SHEFEST RETURNS TO NORTH PARK
SheFest is a woman-centered event that celebrates and supports the talents and contributions of women, while fostering meaningful connections within the LGBT and greater San Diego community. It takes place Saturday, July 9, from 11 – 5 p.m. at the North Park Community Park, located at 4044 Idaho St., in North Park. This one-day festival is free to al and will include music, workshops, games, and more in a safe space where women can experience support, encouragement and empowerment. Two workshop areas will have special relevant topics all day. Following is a schedule of the workshops:
Workshop Area 1 11 – 11:45 a.m. | “Parenting & Donor Insemination,” with Suzann Gage of Lesbian Health Clinic & Progressive Health Ser vices 12 – 12:45 p.m. | “Live Your Life Well,” with Mental Health America 1 – 1:45 p.m. | “Awesome Boundaries,” with Sex Positive San Diego 2 – 2:45 p.m. | “How to Ask: Seven Motivations for Success,” with Janet F. Williams 3 – 4 p.m. | “Embracing your Sacred Cycle: Reusable Menstrual Cups & Herbal Remedies,” with Vubino and Empowered Planting Workshop Area 2 11 – 11:45 a.m. | “Nutrition 101: Don’t cheat on what your dogs and cats eat,” with South Bark 12 – 12:45 p.m. | “Oil Therapy: Essentials 101,” with SD Family Wellness Center 1 – 1:45 p.m. | “Recycle Your Groove: How to Make Music Anywhere with Anyone,” with Yes to Music 2 – 2:45 p.m. | “Create the Life You Crave: Develop healthy relationships with food and exercise,” with Maxwell 3 – 4 p.m. | “Find Your Empowered Voice,” with Rooted Living Wellness There will also be a stage with musical entertainment. Bring your blankets and chairs to hang out on the grass.
see Pride Events, pg 23
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All we need is beer
HBC has collaborated with Karl Strauss on Pride 2016, a hoppy Red Session Ale, to help Orlando victims. (Photos courtesy HBC) By SDCNN Staff Every year since first opening in 2012, Hillcrest Brewing Company (HBC) and MO’s Universe have brewed a special, limited edition beer for Pride season. Each special Pride brew has had a specific theme and is always a different style of beer. Two years ago, Pride 2014 was brewed to honor marriage equality and proceeds were given to select local organizations that promoted the forward movement of equality. Pride 2014 was identified as a “session ale.” This year, HBC’s special brew is actually a collaboration between HBC and Karl Strauss Brewery, the oldest craft brewery in San Diego. Beginning Friday, July 15, in conjunction with San Diego Pride Weekend, “Pride 2016: All You Need is Love” — described by the brewing team as a “hoppy Red Session Ale” — will become available at Hillcrest Brewing Company and all Karl Strauss Brewpubs. The beer will also be made available to other craft beer establishments across San Diego. Proceeds from the beer are earmarked for the families of the victims of Orlando’s Pulse Nightclub tragedy and the more than 50 others who are still recovering from their injuries. Funds will also be distributed to a few select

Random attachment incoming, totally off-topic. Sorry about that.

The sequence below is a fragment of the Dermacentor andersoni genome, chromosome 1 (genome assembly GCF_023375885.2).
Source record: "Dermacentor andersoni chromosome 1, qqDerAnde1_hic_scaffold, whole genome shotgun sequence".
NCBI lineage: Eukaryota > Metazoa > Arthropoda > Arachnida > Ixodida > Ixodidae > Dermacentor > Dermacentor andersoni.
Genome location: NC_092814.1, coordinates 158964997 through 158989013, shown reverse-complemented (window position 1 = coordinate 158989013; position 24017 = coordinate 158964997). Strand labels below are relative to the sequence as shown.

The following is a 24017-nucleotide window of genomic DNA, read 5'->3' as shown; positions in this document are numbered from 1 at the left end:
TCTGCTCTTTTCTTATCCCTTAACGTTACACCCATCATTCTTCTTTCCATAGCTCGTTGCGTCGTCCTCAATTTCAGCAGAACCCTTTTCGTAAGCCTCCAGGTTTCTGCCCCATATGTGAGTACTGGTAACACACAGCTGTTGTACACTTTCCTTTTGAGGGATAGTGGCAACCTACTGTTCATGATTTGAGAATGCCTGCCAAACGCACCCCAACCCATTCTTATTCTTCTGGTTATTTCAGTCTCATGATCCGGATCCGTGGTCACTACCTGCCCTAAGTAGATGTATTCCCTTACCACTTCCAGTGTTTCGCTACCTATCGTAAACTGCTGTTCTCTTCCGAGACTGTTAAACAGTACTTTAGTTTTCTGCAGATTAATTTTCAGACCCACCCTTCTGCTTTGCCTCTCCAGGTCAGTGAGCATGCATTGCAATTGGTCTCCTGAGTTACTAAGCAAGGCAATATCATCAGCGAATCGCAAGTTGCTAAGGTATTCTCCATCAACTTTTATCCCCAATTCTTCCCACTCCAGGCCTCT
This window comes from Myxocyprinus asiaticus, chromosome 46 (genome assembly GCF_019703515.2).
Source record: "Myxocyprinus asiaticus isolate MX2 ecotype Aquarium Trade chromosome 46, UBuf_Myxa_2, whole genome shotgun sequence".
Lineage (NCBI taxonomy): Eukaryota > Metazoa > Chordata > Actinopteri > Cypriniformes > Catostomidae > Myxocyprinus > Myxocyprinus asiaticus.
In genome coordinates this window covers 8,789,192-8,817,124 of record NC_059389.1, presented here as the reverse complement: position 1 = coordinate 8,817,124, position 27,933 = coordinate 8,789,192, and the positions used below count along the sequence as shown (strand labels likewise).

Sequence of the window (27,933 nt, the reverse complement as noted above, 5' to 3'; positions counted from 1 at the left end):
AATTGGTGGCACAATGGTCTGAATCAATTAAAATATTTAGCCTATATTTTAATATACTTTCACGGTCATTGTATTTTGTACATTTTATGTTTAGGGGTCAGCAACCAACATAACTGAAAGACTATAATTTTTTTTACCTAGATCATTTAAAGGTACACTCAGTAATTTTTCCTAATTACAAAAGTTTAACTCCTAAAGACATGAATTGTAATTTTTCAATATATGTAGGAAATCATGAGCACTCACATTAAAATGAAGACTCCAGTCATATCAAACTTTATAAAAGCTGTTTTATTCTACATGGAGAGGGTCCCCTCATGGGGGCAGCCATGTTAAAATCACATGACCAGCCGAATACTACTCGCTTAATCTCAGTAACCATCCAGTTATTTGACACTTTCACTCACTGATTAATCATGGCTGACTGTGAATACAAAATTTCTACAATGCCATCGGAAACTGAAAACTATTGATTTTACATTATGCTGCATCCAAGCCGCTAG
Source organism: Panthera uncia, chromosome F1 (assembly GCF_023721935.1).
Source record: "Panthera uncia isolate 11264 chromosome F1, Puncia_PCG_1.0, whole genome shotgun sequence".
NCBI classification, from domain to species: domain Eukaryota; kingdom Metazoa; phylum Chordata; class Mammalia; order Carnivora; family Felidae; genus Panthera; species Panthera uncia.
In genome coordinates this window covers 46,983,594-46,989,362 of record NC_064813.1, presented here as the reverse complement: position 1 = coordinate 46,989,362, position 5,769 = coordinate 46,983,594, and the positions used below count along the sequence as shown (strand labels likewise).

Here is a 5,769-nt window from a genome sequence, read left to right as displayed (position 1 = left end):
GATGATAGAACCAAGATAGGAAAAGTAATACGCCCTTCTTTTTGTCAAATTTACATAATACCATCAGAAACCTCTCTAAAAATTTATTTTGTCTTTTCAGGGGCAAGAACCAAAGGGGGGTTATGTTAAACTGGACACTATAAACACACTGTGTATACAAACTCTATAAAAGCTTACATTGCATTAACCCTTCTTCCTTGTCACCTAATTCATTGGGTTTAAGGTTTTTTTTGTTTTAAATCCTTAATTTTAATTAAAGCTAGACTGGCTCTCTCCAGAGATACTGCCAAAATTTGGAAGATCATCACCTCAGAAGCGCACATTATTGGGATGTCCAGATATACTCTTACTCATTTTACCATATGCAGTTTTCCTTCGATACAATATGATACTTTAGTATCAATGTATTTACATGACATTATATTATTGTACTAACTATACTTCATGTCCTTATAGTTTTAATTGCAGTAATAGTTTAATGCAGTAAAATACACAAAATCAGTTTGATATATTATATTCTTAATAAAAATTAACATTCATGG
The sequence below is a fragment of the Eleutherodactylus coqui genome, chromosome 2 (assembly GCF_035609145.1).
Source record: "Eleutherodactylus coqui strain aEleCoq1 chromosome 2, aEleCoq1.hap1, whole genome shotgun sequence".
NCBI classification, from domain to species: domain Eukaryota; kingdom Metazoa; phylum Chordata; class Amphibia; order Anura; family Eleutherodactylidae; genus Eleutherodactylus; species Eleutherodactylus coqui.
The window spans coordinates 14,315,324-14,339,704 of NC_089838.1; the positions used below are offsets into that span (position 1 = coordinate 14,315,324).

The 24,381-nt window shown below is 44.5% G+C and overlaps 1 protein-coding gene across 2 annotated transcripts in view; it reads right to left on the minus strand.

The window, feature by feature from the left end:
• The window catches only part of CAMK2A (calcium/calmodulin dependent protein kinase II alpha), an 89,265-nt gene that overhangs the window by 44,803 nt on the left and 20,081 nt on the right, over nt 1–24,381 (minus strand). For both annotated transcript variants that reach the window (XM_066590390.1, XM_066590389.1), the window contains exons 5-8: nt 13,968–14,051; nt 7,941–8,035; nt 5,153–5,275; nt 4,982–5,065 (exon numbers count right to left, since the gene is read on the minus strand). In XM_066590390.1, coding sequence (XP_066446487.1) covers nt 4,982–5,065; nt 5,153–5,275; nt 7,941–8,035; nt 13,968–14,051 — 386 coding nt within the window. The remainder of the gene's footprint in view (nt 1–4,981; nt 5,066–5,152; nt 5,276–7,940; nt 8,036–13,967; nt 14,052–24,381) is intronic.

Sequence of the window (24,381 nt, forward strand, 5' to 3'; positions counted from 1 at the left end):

organizations that “champion peace, equality and tolerance.” Calling the collaboration a “movement,” Paul Segura, Karl Strauss’ research and development brewmaster, reached out to other local breweries and encouraged them to jump on board and create their own version of “All You Need Is Love.” “We would like to encourage the SD brewing community to participate in this movement, and unify in their support by brewing interpretations of All You Need Is Love,” Segura said in a statement to the San Diego brewing community. “The beer can be any style, and your contribution of proceeds can be made however you wish. Details outlining recommended charities and funds are still being identified, and we will publish a list of organizations in the coming days.” HBC and Karl Strauss have joined forces with the San Diego Brewers Guild to organize participants and coordinate PR for the ongoing project and requested those interested make contact and share what they plan to brew. Segura hopes the project will catch on with other brewers in the local community and spawn more collaborations under the same guise of “All You Need Is Love,” and make a difference for those in need in Orlando. So far, the following local breweries have